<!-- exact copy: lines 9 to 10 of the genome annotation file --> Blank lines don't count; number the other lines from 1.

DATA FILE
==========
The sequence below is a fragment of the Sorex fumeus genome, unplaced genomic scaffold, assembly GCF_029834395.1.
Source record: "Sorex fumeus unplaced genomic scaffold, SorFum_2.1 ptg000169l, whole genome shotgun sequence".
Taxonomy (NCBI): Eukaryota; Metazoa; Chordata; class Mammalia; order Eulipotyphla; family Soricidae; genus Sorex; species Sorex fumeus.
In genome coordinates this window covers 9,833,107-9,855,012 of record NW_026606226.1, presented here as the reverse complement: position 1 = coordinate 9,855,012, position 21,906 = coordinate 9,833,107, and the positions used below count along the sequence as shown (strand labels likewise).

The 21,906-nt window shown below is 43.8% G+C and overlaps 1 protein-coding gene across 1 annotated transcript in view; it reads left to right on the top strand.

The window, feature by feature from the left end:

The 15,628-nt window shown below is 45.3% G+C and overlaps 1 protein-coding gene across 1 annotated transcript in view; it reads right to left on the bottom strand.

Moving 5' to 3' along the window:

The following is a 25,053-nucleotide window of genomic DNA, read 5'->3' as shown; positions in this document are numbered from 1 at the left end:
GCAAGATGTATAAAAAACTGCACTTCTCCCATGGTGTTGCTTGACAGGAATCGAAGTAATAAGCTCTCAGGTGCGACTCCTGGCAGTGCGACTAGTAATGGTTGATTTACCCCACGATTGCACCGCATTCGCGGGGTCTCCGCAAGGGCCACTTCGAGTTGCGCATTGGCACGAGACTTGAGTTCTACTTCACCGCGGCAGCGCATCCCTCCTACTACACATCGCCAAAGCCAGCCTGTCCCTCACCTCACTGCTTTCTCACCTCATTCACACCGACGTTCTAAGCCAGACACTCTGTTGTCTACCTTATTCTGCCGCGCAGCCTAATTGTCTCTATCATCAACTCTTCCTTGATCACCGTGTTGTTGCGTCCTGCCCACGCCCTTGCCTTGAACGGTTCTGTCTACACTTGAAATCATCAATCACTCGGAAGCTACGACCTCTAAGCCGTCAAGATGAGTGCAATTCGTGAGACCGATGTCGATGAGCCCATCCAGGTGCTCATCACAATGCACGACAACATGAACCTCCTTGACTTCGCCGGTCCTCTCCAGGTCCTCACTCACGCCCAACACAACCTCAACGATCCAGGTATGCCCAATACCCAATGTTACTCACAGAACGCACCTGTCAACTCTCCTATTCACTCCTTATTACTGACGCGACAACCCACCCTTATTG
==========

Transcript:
The following is a 25,053-nucleotide window of genomic DNA, read 5'->3' as shown; positions in this document are numbered from 1 at the left end:
GCAAGATGTATAAAAAACTGCACTTCTCCCATGGTGTTGCTTGACAGGAATCGAAGTAATAAGCTCTCAGGTGCGACTCCTGGCAGTGCGACTAGTAATGGTTGATTTACCCCACGATTGCACCGCATTCGCGGGGTCTCCGCAAGGGCCACTTCGAGTTGCGCATTGGCACGAGACTTGAGTTCTACTTCACCGCGGCAGCGCATCCCTCCTACTACACATCGCCAAAGCCAGCCTGTCCCTCACCTCACTGCTTTCTCACCTCATTCACACCGACGTTCTAAGCCAGACACTCTGTTGTCTACCTTATTCTGCCGCGCAGCCTAATTGTCTCTATCATCAACTCTTCCTTGATCACCGTGTTGTTGCGTCCTGCCCACGCCCTTGCCTTGAACGGTTCTGTCTACACTTGAAATCATCAATCACTCGGAAGCTACGACCTCTAAGCCGTCAAGATGAGTGCAATTCGTGAGACCGATGTCGATGAGCCCATCCAGGTGCTCATCACAATGCACGACAACATGAACCTCCTTGACTTCGCCGGTCCTCTCCAGGTCCTCACTCACGCCCAACACAACCTCAACGATCCAGGTATGCCCAATACCCAATGTTACTCACAGAACGCACCTGTCAACTCTCCTATTCACTCCTTATTACTGACGCGACAACCCACCCTTATTG